Asking “what podcast are you listening to you” has become as mainstream of a question as wondering what your friends are binging on Netflix. We’re a streaming society. My roommates and I don’t have cable, but I could easily tell you what happened on the latest Riverdale. I myself began a foray into the world of podcasting for the first time in 2007, when I spent my afternoons listening to Pottercast (yes, I am nerdy – my taste hasn’t changed). It shouldn’t be surprising; 12-24 year olds make up 30% of podcasts’ audiences. 25 to 54 year olds make up just a slightly larger piece of this pie.
The options are endless, and streaming can occur across devices. What more could we want? Now, an individual who listens to podcasts regularly will hear about 7 a week, spending 6 hours doing so on average.
It all started in 2004. Adam Curry and Dave Winer are credited with the creation of podcasts. The term appeared for the first time in The Guardian that same year. Then, in 2005, iTunes picked up the capacity to support the medium through their system, and George W. Bush was the first president to allow his weekly addresses to be disseminated via podcast.
By 2013, Apple announced that there were 1 billion podcast subscribers.
So what’s the big deal?
Podcasts are hugely accessible, but they’re also episodic. Plus, there’s always potential to interact with the producers, creators, and podcasters themselves through social media, call-ins, and sometimes other more unusual approaches, depending on the podcasts. Jesuitical, a podcast sponsored by America magazine, will do consolations and desolations with its listeners (i.e. talking about the highs and lows of one’s week).
Podcasts invite reply – in fact, many thrive on the weird or unorthodox to survive.
It’s a way of delivering information that respects individual fascination with one topic or another, and it keeps us engaged in dialogue. Podcasts invite reply – in fact, many thrive on the weird or unorthodox to survive. In Reply All, the hosts, PJ Voght and Alex Goldman, expose the listeners to stories about humans interacting with technology, ranging from a prison inmate’s blog to responses to spam emails. The famously popular, Serial, investigates a story over the course of its season, nodding to radio’s old serial stories told each week.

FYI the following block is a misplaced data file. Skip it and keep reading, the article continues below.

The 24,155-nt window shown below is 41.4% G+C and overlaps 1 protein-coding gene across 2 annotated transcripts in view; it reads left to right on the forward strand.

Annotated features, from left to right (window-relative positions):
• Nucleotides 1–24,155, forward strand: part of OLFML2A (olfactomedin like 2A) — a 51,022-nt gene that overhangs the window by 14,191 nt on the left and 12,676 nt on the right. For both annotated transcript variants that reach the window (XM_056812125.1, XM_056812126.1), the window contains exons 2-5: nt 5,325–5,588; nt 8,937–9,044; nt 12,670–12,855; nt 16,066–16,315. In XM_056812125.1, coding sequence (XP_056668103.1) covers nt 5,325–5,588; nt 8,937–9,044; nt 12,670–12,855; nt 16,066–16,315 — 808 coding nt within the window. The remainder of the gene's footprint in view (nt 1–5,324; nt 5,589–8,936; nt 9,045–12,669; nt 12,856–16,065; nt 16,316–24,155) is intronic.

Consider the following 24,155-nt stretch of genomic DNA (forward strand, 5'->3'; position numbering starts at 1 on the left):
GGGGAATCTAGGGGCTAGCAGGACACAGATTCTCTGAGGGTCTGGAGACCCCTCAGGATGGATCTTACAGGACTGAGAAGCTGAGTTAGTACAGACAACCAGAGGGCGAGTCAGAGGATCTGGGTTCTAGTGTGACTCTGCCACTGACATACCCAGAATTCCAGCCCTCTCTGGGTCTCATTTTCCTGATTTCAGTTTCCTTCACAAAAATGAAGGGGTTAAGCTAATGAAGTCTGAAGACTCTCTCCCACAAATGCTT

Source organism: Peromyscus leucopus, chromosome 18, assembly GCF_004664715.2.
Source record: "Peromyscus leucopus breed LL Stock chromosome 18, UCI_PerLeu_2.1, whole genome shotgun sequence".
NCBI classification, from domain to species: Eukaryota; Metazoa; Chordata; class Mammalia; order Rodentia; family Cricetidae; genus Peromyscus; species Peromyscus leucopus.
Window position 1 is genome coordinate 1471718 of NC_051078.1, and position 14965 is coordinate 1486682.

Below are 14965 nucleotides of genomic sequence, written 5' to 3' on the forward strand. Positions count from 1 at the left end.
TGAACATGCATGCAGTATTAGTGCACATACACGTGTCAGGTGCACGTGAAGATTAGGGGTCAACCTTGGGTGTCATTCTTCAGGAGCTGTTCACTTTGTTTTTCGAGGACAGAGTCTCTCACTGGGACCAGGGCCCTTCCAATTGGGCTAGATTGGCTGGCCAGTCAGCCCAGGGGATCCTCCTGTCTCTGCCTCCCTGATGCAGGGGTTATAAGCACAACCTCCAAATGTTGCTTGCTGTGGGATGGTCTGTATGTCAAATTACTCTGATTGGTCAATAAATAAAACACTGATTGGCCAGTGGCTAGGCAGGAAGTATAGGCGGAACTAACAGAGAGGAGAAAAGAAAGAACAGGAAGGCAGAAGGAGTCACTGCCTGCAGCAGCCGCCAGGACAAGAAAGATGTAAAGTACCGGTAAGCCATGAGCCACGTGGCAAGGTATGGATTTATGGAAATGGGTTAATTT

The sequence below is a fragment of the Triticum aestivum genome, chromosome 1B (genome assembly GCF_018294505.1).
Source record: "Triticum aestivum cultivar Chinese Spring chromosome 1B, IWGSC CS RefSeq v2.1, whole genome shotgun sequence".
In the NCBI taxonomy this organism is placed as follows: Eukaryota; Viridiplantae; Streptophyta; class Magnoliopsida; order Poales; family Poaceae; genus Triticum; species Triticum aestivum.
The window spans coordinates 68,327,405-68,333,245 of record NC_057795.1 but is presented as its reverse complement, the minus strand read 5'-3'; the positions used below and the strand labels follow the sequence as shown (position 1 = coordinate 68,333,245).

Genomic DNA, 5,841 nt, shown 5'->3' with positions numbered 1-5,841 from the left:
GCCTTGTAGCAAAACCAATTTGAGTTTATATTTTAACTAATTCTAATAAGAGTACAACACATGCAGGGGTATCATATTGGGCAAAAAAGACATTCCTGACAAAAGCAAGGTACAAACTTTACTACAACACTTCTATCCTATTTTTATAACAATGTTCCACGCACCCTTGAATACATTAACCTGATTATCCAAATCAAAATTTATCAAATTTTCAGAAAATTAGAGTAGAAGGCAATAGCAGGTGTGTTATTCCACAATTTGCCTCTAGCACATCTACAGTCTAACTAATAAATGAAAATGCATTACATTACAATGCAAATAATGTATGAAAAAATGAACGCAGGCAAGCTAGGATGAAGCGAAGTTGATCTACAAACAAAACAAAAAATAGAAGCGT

The team behind the 2005 bestseller Freakonomics continued to tell economics-driven “the hidden side of everything” via podcast.
In my personal favorite, Jesuitical, staffers from America magazine talk about the newsie side of Catholicism while also interviewing writers, journalists, and editors about political issues pertaining to being a person of faith in today’s world.
We can sit with others or alone and be a part of a conversation.
The amount of podcasts have become innumerable, and billions subscribe worldwide to listen in about whatever they’d like. They do so in a manner that the listener can control. We can pause, rewind, and marinate on podcasts. We can sit with others or alone and be a part of a conversation.
Let’s talk about it
The other thing about podcasts is that they can start with everyday people who want to tell a story or start a conversation, people who believe in their own uniqueness. So many podcasts – ones like Reply All – center themselves on the unusual stories of people. Others focus on their individual take on the world at large because of the identity of their hosts. When you listen to a podcast, you hear a person’s voice, get a sense of what they sound like. They’re speaking to their experience, and they’re offering another entryway into being able to talk about your own.
They’re speaking to their experience, and they’re offering another entryway into being able to talk about your own.
Individuals have the opportunity to create their own podcasts through a number of different services like iTunes or Soundcloud. Because of this, the medium is both widely accessible like blogs, where you can create your own as an outlet, and widely corporatized through the ability of those paying for ad promotion. To promote, you often have to allow for sponsors or to accept that, to compete, you need to spend money and so therefore bring in profit through airtime.
I still haven’t surrendered my time in the car to podcasts (mostly because I love singing along to whatever music I’m listening to), but it’s easy to see why people do. Podcasts bring FDR’s fireside chats to a customizable level, and I’m excited to see the medium proliferate. We do need to keep talking about what’s happening in the world, and we need to keep talking about the things that make people unique.
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